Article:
The Municipal Privatization in USA


  • Emanuel Steve Savas, Vladimiras Obrazcovas, Aleksandras Patapas Niujorko Baruch College City universitetas, USA


municipal privatization, costs, job places, municipal services, public utilities management.


Competitive contracting is the most common form of municipal privatization and has been growing in USA
since the 1970s regardless of the political affiliation of elected officials. Between 1982 and 1992 contracting
increased by 121 percent in the 596 cities where comparable data were available. The average common municipal
service is contracted out by 27 percent of cities.
Cities privatize first to save money and second to improve services. A summary of nine major, comprehensive
studies covering every contract entered into by the reporting jurisdictions – 7, 168 contracts in all – showed average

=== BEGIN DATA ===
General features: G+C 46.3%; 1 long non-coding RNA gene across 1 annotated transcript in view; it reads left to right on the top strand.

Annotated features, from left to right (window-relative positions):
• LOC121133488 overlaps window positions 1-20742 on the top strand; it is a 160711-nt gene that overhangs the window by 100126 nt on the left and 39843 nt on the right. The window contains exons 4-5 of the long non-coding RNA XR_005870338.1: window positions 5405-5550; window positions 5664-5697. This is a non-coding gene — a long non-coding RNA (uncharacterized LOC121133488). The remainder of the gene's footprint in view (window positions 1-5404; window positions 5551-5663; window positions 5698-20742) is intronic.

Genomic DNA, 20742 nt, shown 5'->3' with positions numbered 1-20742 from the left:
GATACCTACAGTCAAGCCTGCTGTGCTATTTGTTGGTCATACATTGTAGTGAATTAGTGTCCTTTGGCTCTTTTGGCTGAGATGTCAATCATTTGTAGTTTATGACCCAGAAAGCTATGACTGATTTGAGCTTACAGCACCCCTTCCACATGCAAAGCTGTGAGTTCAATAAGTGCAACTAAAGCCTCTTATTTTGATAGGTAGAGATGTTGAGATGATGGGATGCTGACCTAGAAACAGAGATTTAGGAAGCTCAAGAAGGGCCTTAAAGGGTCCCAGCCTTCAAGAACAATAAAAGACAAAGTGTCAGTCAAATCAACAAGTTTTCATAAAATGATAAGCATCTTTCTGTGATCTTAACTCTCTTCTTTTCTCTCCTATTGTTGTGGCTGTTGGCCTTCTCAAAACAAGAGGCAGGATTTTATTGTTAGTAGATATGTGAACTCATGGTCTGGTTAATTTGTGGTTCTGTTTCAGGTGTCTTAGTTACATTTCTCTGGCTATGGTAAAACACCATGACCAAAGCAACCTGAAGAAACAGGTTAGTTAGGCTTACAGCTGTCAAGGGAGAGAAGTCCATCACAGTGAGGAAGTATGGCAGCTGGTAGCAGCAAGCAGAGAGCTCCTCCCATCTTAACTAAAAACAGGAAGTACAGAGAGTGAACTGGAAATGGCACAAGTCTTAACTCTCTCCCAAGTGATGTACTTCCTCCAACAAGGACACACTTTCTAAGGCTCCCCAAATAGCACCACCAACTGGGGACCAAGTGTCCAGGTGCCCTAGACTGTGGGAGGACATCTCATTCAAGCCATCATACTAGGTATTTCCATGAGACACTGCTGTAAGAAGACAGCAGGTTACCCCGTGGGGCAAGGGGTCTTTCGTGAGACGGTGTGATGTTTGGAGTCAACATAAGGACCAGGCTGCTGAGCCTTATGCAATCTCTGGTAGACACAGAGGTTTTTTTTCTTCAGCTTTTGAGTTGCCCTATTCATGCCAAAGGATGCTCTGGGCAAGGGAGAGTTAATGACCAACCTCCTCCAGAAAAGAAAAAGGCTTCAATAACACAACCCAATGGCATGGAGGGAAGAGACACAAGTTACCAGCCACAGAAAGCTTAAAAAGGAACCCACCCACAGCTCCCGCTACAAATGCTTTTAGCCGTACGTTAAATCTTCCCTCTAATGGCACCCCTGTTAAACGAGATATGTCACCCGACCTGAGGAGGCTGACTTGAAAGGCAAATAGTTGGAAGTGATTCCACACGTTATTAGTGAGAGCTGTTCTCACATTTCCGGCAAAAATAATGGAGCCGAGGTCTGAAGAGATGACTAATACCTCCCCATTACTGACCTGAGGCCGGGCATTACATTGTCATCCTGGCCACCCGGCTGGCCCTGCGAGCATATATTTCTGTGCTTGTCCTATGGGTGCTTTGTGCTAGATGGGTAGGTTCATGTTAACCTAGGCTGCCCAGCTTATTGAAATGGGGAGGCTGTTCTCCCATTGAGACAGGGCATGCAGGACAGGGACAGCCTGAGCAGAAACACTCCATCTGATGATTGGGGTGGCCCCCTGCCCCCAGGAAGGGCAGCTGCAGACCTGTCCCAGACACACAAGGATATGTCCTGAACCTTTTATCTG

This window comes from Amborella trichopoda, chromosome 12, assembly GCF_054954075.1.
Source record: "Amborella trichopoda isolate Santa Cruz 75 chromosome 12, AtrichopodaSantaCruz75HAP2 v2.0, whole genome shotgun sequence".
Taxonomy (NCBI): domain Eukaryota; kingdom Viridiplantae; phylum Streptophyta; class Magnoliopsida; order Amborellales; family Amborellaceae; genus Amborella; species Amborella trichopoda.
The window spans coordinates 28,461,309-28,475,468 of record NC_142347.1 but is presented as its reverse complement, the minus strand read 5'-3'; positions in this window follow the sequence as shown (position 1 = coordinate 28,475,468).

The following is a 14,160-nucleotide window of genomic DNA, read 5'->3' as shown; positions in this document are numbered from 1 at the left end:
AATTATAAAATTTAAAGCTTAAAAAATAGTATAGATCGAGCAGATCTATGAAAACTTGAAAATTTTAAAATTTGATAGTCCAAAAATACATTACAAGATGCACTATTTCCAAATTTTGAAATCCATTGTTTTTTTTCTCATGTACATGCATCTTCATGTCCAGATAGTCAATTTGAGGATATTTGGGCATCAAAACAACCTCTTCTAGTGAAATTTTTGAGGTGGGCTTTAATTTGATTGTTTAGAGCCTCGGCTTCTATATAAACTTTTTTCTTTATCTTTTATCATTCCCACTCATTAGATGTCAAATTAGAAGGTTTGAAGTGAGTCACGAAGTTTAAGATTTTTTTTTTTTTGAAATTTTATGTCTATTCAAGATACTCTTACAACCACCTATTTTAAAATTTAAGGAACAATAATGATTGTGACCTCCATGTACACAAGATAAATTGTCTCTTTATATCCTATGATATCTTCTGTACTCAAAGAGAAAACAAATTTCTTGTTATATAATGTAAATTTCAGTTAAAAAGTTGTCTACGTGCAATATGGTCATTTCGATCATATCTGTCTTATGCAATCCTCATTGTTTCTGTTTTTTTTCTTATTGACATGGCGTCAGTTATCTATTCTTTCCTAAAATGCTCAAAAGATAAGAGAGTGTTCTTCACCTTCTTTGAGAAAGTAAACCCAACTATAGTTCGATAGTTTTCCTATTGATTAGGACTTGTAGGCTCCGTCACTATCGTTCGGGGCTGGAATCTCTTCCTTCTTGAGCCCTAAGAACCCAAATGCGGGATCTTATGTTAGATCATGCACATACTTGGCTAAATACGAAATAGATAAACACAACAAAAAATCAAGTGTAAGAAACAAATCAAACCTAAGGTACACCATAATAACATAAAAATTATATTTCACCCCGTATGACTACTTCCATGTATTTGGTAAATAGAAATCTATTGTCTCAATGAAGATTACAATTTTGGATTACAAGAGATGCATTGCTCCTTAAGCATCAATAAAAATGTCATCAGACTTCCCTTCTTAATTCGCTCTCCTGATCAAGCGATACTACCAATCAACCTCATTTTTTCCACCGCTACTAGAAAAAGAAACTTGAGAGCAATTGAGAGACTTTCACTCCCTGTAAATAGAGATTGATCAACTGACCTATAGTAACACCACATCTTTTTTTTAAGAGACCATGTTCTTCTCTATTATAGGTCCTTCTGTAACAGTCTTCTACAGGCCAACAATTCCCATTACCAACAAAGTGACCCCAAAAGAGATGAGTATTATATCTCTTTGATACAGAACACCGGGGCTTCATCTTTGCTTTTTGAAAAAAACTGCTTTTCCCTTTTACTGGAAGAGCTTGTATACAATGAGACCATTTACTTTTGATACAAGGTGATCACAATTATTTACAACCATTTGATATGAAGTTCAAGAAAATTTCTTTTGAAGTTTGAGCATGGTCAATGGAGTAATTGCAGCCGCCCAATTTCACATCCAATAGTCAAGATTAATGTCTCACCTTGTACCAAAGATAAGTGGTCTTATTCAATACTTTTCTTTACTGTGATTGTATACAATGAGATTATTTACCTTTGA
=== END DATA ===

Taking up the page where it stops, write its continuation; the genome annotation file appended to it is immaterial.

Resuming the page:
savings of 29,5 percent.
Mayor Stephen Goldsmith gained national and international attention for his successful efforts in Indianapolis.
He used public-private competition to bring about large improvements in street repairs, wastewater treatment,
fleet management, solid-waste collection, airport management, golf courses. All in all he put eighty-six services out
to bid, of which city employees won 43 percent – but only by drastically improving their productivity. The number
of employees declined by a third but no union member lost a job, and the city projected cumulative savings of $450